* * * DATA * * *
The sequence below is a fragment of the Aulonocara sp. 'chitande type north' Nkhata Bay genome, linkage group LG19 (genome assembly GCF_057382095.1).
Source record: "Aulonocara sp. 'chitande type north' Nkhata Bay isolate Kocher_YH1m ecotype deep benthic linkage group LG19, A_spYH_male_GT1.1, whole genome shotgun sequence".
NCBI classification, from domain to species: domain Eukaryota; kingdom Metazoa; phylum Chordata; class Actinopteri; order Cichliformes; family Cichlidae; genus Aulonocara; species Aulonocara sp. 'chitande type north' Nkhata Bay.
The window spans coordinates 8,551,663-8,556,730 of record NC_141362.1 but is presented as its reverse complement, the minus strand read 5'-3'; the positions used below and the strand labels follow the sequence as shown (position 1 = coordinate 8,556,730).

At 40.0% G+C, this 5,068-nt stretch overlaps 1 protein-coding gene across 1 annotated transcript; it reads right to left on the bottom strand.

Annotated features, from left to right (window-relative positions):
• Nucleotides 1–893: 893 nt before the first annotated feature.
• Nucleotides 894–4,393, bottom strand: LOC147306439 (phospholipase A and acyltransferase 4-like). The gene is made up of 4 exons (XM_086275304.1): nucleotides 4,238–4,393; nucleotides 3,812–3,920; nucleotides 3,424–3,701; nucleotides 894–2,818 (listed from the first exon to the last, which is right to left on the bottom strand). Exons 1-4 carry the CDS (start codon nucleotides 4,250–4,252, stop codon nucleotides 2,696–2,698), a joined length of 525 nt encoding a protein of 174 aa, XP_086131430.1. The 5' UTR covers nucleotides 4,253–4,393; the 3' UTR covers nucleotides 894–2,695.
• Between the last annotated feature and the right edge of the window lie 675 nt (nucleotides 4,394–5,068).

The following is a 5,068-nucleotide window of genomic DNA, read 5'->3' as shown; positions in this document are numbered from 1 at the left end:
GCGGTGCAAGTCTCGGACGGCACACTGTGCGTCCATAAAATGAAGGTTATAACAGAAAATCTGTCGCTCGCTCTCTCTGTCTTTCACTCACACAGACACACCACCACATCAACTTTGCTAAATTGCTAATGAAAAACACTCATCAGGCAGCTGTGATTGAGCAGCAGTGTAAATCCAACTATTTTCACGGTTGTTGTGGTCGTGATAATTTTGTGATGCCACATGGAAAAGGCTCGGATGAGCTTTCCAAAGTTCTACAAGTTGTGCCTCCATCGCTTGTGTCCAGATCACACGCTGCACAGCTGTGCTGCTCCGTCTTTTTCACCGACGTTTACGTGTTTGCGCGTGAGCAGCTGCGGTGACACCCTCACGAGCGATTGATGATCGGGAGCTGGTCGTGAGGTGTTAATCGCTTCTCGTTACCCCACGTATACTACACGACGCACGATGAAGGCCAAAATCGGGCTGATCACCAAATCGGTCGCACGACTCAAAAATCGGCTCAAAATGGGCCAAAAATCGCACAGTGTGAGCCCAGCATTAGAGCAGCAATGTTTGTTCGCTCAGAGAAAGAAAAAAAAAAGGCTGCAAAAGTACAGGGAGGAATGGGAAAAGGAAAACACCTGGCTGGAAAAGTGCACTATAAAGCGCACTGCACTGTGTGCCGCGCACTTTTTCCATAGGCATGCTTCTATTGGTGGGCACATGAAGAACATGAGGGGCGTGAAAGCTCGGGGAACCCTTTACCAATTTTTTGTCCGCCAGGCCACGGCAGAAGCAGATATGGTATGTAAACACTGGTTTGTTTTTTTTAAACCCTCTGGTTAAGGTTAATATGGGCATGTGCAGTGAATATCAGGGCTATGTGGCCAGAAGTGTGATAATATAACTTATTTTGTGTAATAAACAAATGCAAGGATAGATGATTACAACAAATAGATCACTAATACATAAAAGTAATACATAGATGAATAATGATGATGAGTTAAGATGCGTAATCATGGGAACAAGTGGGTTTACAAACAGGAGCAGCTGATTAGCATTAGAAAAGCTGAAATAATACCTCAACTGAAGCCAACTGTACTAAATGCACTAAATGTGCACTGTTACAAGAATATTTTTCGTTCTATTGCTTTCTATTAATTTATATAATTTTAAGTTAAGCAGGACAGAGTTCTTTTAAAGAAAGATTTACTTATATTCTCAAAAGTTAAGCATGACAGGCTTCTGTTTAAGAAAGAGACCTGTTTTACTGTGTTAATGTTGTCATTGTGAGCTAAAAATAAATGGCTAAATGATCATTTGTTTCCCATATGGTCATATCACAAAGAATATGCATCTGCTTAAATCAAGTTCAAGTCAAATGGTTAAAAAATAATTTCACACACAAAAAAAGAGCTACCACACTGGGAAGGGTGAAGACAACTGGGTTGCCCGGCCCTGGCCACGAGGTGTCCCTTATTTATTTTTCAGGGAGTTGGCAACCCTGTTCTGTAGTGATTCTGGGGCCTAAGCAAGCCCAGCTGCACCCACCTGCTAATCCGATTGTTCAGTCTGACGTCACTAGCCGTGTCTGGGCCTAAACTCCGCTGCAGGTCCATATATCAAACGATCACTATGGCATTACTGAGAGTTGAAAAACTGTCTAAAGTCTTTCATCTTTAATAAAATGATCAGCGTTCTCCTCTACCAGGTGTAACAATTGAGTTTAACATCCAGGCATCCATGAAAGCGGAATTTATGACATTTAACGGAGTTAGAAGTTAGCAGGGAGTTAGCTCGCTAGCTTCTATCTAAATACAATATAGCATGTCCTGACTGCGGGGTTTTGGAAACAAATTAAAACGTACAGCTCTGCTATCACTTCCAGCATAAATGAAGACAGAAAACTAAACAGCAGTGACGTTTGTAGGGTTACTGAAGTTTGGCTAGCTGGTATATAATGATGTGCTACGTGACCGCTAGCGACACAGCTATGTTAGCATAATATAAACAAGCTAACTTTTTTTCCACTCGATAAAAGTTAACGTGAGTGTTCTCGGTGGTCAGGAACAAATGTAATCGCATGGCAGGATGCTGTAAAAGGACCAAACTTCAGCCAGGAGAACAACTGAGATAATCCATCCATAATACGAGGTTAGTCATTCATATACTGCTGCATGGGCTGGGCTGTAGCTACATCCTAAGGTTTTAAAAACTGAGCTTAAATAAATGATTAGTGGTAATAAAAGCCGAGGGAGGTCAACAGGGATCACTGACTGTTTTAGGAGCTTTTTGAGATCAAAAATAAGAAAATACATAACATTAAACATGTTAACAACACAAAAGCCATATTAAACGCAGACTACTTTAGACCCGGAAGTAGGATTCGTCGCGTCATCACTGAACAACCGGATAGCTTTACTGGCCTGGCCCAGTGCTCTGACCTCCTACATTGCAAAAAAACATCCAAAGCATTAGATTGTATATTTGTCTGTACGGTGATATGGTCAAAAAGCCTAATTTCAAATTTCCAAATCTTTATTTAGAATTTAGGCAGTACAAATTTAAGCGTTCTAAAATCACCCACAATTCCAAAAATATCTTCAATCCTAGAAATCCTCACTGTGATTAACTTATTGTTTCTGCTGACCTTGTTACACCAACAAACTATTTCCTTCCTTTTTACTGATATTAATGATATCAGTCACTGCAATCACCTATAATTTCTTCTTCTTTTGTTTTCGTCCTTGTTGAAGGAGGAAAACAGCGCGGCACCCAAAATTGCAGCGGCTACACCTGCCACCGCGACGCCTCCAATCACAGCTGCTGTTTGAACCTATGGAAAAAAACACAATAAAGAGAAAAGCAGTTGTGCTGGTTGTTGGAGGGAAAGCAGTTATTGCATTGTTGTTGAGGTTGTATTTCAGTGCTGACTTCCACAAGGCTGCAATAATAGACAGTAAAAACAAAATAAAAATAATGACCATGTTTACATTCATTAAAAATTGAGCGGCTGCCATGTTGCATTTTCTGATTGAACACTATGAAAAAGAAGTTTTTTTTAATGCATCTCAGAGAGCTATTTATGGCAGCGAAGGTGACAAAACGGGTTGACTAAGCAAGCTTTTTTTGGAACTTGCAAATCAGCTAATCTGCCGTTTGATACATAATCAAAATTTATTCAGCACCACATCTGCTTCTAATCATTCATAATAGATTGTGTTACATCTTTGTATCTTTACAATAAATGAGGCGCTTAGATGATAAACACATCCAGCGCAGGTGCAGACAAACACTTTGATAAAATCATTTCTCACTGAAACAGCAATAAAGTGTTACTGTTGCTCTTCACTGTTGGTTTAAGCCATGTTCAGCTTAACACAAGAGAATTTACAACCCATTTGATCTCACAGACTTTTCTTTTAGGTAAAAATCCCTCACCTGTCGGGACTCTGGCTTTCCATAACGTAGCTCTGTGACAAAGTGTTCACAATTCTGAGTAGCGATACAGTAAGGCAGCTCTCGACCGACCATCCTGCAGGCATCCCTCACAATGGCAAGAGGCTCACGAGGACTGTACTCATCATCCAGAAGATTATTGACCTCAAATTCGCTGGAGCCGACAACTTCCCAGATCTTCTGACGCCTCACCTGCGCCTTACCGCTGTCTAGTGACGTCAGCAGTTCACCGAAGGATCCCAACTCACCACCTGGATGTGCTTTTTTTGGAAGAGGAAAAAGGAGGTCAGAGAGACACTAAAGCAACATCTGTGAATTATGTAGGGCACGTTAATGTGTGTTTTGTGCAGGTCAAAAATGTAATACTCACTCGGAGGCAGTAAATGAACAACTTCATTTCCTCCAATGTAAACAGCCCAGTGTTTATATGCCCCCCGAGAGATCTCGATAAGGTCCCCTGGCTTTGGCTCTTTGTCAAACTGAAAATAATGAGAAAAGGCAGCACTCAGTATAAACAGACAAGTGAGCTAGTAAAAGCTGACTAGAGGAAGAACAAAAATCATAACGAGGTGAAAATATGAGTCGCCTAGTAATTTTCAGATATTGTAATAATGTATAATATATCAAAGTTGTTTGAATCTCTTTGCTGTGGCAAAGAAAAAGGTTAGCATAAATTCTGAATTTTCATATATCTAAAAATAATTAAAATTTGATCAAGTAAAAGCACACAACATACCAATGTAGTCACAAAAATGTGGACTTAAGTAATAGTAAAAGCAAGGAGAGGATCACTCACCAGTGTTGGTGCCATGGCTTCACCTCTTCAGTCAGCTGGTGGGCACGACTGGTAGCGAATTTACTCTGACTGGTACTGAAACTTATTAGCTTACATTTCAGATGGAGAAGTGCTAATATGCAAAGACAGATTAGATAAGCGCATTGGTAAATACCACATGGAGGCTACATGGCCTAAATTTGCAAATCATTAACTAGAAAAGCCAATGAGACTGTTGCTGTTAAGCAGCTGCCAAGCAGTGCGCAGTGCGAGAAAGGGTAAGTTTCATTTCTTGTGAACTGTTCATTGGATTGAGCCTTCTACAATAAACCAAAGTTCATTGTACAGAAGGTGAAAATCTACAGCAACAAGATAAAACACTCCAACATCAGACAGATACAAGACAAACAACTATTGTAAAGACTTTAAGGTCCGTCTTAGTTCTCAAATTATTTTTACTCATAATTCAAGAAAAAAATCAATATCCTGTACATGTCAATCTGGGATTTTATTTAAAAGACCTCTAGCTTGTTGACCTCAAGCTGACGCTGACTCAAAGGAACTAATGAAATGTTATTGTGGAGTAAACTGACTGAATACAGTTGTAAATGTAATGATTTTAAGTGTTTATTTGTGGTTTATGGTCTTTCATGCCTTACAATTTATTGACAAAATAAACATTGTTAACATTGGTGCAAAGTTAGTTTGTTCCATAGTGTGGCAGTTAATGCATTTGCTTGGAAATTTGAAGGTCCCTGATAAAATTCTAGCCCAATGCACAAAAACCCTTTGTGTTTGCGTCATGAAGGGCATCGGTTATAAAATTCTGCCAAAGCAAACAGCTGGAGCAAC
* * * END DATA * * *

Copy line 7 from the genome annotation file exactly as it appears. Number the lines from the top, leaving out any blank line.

• Nucleotides 1–893: 893 nt before the first annotated feature.